As many college graduates suffer from crippling academic related debts, one Presbyterian Church (U.S.A.) seminary has decided to implement a possible solution.
Louisville Presbyterian Theological Seminary, a Kentucky school with around 150 full-time students, announced on Wednesday that it will give full scholarships for all students enrolled in their masters programs starting in 2015.
Patrick Cecil, vice president and CFO at Louisville, told The Christian Post that the seminary can afford to do this due to an endowment of $80 million and by capping enrollment at 130 students.
“In order to provide full tuition to all students, we will cap enrollment at 130 students and we will need to raise approximately $2.5 million in new endowment,” said Cecil.
The Board of Trustees for Louisville Presbyterian voted unanimously for the measure, known as “The Covenant Scholarship Plan,” with the hopes that it would eventually cover living expenses for students as well.
“In order to provide for living expenses for students we will need to raise an additional $15.5 million in new endowment, which we intend to do by 2021. Both of these fundraising priorities will be the key elements of the next comprehensive capital campaign,” said Cecil.
Seminary Dean-Elect Susan R. Garrett of Louisville explained to CP that these efforts were being made for seminary students “so that after graduation they can follow wherever God calls them into service.”
“It would be a great boon to the church everywhere if creative, energetic, and charismatic men and women who presently cannot afford to attend seminary or divinity school could do so,” said Garrett.
“Such graduates will be at liberty to serve smaller churches or counseling agencies, to develop new churches, or to try other adventurous (but sometimes low-paying) forms of ministry.”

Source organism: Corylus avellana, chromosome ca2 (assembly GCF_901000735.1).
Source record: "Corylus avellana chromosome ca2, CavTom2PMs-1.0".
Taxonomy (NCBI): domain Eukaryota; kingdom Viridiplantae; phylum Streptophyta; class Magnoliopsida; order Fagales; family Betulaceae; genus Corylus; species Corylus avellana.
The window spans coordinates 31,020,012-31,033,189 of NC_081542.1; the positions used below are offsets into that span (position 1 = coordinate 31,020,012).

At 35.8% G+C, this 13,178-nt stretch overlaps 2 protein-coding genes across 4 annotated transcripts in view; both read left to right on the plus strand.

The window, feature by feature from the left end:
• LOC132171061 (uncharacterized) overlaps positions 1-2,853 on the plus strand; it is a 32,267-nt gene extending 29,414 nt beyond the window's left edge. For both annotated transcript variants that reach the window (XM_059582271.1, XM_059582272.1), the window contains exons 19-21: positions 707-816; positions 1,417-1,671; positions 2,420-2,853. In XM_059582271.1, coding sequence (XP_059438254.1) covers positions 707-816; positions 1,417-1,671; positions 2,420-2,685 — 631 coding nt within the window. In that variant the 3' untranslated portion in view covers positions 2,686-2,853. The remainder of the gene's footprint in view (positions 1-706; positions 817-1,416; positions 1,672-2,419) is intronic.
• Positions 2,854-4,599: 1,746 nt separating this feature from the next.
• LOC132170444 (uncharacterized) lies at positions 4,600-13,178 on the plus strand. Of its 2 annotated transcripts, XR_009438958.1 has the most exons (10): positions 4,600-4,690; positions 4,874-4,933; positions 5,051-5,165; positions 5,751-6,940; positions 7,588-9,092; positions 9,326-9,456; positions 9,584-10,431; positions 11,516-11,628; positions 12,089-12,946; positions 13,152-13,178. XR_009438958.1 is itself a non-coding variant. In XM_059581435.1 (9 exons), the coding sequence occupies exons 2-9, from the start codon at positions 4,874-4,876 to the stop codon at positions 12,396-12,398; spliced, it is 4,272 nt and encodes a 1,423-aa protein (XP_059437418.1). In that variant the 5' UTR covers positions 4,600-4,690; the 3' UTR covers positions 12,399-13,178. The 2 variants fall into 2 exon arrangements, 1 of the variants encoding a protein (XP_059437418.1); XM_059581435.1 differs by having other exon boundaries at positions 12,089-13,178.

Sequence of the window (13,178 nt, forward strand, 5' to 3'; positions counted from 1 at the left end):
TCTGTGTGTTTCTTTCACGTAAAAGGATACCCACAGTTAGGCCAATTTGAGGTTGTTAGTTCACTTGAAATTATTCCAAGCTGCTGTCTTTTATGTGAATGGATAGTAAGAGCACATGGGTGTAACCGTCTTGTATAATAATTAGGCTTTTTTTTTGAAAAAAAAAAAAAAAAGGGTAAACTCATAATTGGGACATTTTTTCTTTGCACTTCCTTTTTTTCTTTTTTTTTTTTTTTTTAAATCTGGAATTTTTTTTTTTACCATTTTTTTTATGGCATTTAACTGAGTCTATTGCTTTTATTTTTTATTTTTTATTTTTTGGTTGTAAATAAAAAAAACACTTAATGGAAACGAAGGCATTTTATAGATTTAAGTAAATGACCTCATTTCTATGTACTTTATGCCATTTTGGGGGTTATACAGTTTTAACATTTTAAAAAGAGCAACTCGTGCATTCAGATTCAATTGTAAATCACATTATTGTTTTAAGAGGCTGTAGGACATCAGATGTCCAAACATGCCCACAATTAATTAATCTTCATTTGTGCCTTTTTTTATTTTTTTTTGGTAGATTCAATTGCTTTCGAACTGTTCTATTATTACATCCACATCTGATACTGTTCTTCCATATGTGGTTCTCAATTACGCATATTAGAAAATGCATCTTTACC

The creation of a free tuition for masters students at Louisville is only the first part of a five-step strategic plan the seminary is implementing in order to better fulfill their mission statement to spiritually educate.
Louisville is also hoping to create a “Doors to Dialogue” program, which would help prepare students for interfaith and multicultural environments.
The school also hopes to expand their Black Church Studies program, create a fund to improve their information technology services, and renovate student housing.
“The ends of theological education are not on the Seminary campus,” said Seminary President Michael Jinkins in a Louisville Seminary press release.
“The ends, the ultimate purpose and meaning of everything we teach, are out there in the world. That is where Louisville Seminary’s vision is cast. Our strategic plan seeks to address the needs of the church today and the unknown needs of tomorrow, and to respond to those needs with adventurous leadership.”
Louisville Presbyterian Theological Seminary traces its origins to the establishment of two Kentucky seminaries, Danbury Seminary in 1853 and Louisville Presbyterian in 1893. The two seminaries were united in 1901. In 1983, the seminary became affiliated with the PC(USA).